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StefanJ
(@stefanj)
Active Member
Joined: 10 years ago
Posts: 19
24/04/2020 4:40 pm  

Section 4.4.2, "Encumbrance, Gravity, and Movement" doesn't actually mention the effects of gravity.

If I had to guess:

"Multiply the character's weight by the local gravity, expressed as Earth-gravities. In higher than normal gravity fields, this is the extra weight the character must 'carry.' In lower than normal gravity, the result is the resulting increase in carrying capacity."

And in Section 4.4.3, "Leaping:" add after the first paragraph:

"If other-than-Earth gravity is in effect, multiply the character's weight by the local gravity first."

* * *

I've come up with this for movement in microgravity; suggestions welcome.

Microgravity Maneuvers

Fighting in microgravity ("Zero-G") can be challenging. It's easy to start soaring through space, but unless a character has flight powers, a hero can find herself floundering mid-air, unable to find a hand-hold to change directions, or worse zooming on a ballistic trajectory directly for an enemy, with no way to stop.
In a relatively contained place, such as the deck of a ship with 10' ceilings, it isn't necessary to track a character's "altitude." In a large space with a high ceiling (or none, such as in deep space or above an asteroid) a character's path may include a vertical as well as horizontal component. If you wish can use this simplified chart to break down total velocity into horizontal and vertical components:

Angle

Horizontal

Vertical

Shallow (30°)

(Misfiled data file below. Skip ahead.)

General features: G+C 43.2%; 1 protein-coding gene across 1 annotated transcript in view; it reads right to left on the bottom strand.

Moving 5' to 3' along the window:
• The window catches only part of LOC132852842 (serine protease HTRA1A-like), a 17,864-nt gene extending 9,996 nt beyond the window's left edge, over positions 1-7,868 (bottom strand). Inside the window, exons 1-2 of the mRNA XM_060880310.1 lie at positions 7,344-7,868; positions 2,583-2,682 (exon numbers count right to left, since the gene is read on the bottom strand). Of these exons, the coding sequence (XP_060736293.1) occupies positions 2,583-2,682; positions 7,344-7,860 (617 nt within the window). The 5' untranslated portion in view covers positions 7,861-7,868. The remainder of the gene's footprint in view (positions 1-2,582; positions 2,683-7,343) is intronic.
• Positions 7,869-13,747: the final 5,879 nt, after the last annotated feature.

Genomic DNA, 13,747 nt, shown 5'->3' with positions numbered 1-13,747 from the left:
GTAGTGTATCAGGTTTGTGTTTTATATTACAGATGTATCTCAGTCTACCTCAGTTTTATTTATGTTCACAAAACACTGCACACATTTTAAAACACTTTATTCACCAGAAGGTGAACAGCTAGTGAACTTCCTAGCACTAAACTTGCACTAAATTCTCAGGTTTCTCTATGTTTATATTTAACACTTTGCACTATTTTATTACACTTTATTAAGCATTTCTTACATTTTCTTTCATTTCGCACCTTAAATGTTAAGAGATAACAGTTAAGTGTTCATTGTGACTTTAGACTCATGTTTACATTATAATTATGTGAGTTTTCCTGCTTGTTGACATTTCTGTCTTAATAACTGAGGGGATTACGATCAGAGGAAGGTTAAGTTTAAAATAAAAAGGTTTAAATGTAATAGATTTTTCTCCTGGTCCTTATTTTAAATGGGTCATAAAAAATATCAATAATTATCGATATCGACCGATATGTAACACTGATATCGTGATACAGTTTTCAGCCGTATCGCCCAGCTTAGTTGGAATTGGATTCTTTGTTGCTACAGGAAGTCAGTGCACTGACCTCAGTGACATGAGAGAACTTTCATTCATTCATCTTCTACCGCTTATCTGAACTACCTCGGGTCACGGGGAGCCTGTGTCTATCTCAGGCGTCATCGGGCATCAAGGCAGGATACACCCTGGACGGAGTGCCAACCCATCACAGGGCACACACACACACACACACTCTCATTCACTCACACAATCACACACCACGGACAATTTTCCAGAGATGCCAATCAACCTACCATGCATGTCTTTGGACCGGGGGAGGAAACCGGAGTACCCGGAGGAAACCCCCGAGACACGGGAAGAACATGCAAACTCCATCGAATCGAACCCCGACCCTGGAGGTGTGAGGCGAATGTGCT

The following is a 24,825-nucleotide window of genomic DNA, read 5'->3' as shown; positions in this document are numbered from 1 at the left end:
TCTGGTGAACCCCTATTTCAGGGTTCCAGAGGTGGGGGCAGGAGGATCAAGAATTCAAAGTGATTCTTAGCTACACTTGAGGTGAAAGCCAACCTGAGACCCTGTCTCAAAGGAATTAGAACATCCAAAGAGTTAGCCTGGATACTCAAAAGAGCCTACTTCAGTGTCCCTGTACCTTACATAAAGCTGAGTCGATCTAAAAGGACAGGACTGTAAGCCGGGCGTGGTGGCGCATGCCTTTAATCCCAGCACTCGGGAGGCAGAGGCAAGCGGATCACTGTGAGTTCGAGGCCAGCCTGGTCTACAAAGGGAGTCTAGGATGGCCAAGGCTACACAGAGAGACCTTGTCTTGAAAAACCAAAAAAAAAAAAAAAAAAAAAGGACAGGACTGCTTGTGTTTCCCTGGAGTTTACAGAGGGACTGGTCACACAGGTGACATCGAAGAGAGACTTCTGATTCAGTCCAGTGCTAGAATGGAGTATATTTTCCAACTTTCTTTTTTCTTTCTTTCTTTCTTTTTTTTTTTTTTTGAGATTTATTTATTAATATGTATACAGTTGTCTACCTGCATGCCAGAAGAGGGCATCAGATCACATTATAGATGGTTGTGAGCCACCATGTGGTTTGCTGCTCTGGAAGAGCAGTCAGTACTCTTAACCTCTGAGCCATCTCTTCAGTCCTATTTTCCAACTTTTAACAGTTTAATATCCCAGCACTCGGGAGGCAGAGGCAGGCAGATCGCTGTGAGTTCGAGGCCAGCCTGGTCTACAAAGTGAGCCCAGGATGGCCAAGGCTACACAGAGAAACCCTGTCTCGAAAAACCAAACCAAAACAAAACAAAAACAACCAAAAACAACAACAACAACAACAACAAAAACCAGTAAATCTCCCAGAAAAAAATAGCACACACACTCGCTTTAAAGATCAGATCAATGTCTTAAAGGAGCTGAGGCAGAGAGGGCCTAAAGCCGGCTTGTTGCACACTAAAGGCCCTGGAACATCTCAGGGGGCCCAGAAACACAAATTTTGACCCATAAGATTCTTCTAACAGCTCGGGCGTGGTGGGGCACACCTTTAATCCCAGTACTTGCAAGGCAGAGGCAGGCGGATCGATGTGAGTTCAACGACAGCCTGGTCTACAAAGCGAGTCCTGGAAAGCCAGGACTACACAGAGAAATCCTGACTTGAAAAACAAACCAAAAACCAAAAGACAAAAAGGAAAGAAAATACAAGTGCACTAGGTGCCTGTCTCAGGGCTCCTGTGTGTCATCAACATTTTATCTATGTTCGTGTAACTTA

1.15

.57

Moderate (45°)

.7

.7

Steep (60°)

.57

1.15

A character pushing off a solid surface with her legs has a velocity of their normal move; with just arms, halve that. Pushing off another floating object – a piece of debris or another character for example – halves this velocity. (The other object takes off in the opposite direction, at a percentage of the character’s speed proportional to their relative mass. A 200 lb. character pushing off a 400 lb. crate at 20” will send the crate flying at 10”/turn.) The character moves in a straight line until she encounters another object. A save vs. AG is required to safely and accurately stop or change course.
After a collision, or a fumbled grab at a handhold, roll 1d8 to determine a random direction (1 = "north," 2 = "northeast", etc) and a 1d6 to determine altitude change (1-2= "Up," 3-4= Maintain altitude, 5-6="Down" toward the floor of the space). The character's new velocity is 1d10 x 10% of his former velocity.


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Jeff Dee
(@jeff)
Member Admin
Joined: 10 years ago
Posts: 59
29/04/2020 9:44 pm  

That all looks good, Stefan. My only comment is to integrate this as much as possible with the rules for Gravity B) Increase.

-Jeff


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